Show examples of Corneille's work on the digital board. What issues do you often see in his paintings? What do you notice about his style? Discuss the salient features: bright colours, thick black outlines, few details, painted as if it was made by a child, an image that sometimes is not complete (missing parts at the edges).

In this lesson, students may only sketch very briefly, to avoid drawing to many details and to force them to work big. Allow them to scetch with a pencil for only 5 minutes. Children can also choose to sketch with a narrow brush and light yellow paint. This will automatically result in working big with little details. The yellow lines can easily be painted with different colours later.

Sketching with yellow paint

Scetch the outline of a cat or a bird and make sure this animal reaches at least three edges of the sheet: it should be big! Paint the animail in bright colours and/or patterns. Paint the background too. Leave the work to dry and outline everything using a narrow brush and black paint. Paint with black letters your name somewhere at the work, just like Corneille did. Glue or staple the painting on a coloured sheet.

All artworks made by students of 11 years old

dinsdag 7 september 2010

A picture in pieces

In this lesson students have to copy a piece of a very detailed drawing by using a viewing window. The main issue in this lesson is texture. This lesson is a continuation of 'Exercise in drawing texture'.

You need:

  1. detailed pen-and-ink drawing (download)
  2. pencil
  3. ruler
  4. paperclips
  5. drawing paper
  6. indian ink
  7. dip pen
  8. paper towel
  9. coloured cardboard
  10. cutter and cutting mat
  11. glue

Step 1

Give students half A4 sheet of stiff paper. Draw somewhere in the middle of the sheet a square of 5 by 5 cm and cut it out: this is your viewing window. Measure securely! The square doesn't necessarely have to come in the middle of the sheet, because it will only be used as a viewing window.

Step 2

Give students a sheet of white paper and tell them to draw two or three squares of 5 by 5 cm with some space between them. Students can use the mold from step 1, but measuring and drawing may be a good exercise too. (The squares will be cut at the end of the lesson, so the space between them is not so important.)

Detailed pen-and-ink drawing, click to enlarge

Step 3

Now each student has a viewing window and a drawing sheet with two or three squares on it. Give stuents a copy of the detailed house drawing (or search another drawing yourself) and two paperclips. The mission is: search with the viewing window a piece of the drawing you like most. Fix the viewing window with paperclips on the pen drawing and copy that piece as accurately as possible with indian ink in a square on the drawing sheet. Than copy one or two other pieces.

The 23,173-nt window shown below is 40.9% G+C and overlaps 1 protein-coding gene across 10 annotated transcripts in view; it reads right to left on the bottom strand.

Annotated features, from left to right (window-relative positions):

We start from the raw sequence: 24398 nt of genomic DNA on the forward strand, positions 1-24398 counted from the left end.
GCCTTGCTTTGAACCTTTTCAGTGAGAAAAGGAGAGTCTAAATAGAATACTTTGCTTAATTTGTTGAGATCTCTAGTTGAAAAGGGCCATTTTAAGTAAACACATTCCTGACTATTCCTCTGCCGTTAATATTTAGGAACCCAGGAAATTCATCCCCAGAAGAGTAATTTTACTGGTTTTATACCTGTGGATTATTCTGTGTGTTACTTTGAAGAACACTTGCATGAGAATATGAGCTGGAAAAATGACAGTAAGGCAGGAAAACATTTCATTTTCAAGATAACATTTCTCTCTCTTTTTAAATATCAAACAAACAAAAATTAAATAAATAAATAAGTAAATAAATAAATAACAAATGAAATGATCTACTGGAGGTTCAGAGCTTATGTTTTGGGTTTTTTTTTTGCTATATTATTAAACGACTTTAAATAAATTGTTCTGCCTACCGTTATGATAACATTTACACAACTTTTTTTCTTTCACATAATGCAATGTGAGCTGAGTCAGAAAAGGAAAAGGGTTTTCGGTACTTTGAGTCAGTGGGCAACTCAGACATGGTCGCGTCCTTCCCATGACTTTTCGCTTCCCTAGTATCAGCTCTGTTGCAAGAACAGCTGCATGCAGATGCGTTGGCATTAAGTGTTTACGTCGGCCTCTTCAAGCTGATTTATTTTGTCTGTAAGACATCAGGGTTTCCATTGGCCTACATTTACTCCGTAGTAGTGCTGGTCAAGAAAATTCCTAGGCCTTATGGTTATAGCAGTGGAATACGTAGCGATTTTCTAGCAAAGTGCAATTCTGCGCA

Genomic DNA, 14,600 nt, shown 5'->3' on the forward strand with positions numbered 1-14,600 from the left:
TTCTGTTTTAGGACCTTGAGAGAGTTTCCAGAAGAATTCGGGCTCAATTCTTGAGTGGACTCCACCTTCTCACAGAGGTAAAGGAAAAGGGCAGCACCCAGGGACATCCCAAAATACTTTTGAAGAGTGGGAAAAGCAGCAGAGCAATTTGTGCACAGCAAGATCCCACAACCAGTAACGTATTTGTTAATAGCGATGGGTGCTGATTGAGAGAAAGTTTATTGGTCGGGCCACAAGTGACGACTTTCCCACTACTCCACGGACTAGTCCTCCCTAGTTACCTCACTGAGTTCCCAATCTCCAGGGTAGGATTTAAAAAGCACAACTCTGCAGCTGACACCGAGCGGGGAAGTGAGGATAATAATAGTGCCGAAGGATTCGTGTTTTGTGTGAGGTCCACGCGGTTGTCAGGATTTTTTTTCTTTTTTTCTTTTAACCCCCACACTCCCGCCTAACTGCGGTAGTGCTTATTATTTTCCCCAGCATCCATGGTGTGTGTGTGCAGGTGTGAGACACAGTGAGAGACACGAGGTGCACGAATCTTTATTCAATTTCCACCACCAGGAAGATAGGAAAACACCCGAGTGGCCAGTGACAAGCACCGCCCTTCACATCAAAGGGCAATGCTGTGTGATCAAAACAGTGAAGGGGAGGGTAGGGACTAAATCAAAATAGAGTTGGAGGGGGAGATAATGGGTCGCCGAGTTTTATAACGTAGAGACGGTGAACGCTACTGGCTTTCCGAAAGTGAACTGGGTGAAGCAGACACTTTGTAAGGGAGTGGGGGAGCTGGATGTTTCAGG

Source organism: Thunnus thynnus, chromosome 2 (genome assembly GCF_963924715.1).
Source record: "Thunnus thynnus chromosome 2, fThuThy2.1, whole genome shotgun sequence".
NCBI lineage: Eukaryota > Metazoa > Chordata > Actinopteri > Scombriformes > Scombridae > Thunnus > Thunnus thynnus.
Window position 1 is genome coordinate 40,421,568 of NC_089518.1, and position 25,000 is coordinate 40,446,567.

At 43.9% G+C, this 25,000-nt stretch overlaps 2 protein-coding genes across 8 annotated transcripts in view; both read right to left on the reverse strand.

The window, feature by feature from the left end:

Step 4

Cut the drawings and paste them on one or more layers of coloured cardboard.

Made by children of 11/12 years old

maandag 6 september 2010

Exercise in drawing texture

You need:

  1. white drawing paper
  2. ruler
  3. pencil
  4. indian ink
  5. dip pen
  6. coloured paper
  7. glue

Tell students about texture: the way something is made, how the surface feels and what structure looks like. Let them feel several textures: the wall, an orange, stuffed animal etc. Discuss how texture can be drawn. A wall is not so difficult, but how do you draw texture in an orange? And how would you draw texture in a stuff animal?

Students draw six squares from 5 by 5 cm on their sheet using a ruler and pencil. Draw with indian ink six different textures in the squares. Cut the squares and make a composition of them on a coloured paper.

zaterdag 4 september 2010

Exercise in colour mixing

You need:

  1. white drawing sheet A3 size
  2. yellow, red and blue tempera paint
  3. brushes
  4. pencil
  5. ruler

Purpose of this lesson to learn students how to make secondary colours. Show Itten's colour circle and discuss it. Tell about primary and secundary colours and show how to make the secundary colours.

Students make a simple drawing on their sheet. In this lesson is chosen for a still life of vases , but you can also opt for houses. After this a 5 cm grid has to be drawn using pencil and ruler. The squares of the objects are painted with primary colours red, yellow and blue; be sure there is never the same color next to each other. The background squares are painted with the secondary colours orange, purple and green. Again: alternate, not the same colour next to each other. To avoid errors, it is useful to write the first letter of the colours in the squares before painting.